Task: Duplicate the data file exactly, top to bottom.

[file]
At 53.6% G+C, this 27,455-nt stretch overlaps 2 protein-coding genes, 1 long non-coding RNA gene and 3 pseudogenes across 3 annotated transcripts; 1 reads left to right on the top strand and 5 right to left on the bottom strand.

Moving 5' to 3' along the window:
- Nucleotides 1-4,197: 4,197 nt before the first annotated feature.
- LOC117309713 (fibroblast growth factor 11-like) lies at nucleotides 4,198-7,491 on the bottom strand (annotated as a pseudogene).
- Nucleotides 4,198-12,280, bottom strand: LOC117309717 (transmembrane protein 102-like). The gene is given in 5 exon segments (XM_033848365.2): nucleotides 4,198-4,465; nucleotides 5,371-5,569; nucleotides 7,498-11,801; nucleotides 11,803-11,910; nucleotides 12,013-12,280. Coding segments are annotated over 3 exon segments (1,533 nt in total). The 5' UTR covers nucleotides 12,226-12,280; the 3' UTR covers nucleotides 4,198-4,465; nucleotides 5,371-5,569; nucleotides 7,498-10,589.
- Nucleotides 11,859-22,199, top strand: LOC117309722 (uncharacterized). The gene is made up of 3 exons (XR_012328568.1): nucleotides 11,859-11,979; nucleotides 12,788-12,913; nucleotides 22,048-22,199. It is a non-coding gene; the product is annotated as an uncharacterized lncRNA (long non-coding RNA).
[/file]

At 53.6% G+C, this 27,455-nt stretch overlaps 2 protein-coding genes, 1 long non-coding RNA gene and 3 pseudogenes across 3 annotated transcripts; 1 reads left to right on the top strand and 5 right to left on the bottom strand.

Moving 5' to 3' along the window:
- Nucleotides 1-4,197: 4,197 nt before the first annotated feature.
- LOC117309713 (fibroblast growth factor 11-like) lies at nucleotides 4,198-7,491 on the bottom strand (annotated as a pseudogene).
- Nucleotides 4,198-12,280, bottom strand: LOC117309717 (transmembrane protein 102-like). The gene is given in 5 exon segments (XM_033848365.2): nucleotides 4,198-4,465; nucleotides 5,371-5,569; nucleotides 7,498-11,801; nucleotides 11,803-11,910; nucleotides 12,013-12,280. Coding segments are annotated over 3 exon segments (1,533 nt in total). The 5' UTR covers nucleotides 12,226-12,280; the 3' UTR covers nucleotides 4,198-4,465; nucleotides 5,371-5,569; nucleotides 7,498-10,589.
- Nucleotides 11,859-22,199, top strand: LOC117309722 (uncharacterized). The gene is made up of 3 exons (XR_012328568.1): nucleotides 11,859-11,979; nucleotides 12,788-12,913; nucleotides 22,048-22,199. It is a non-coding gene; the product is annotated as an uncharacterized lncRNA (long non-coding RNA).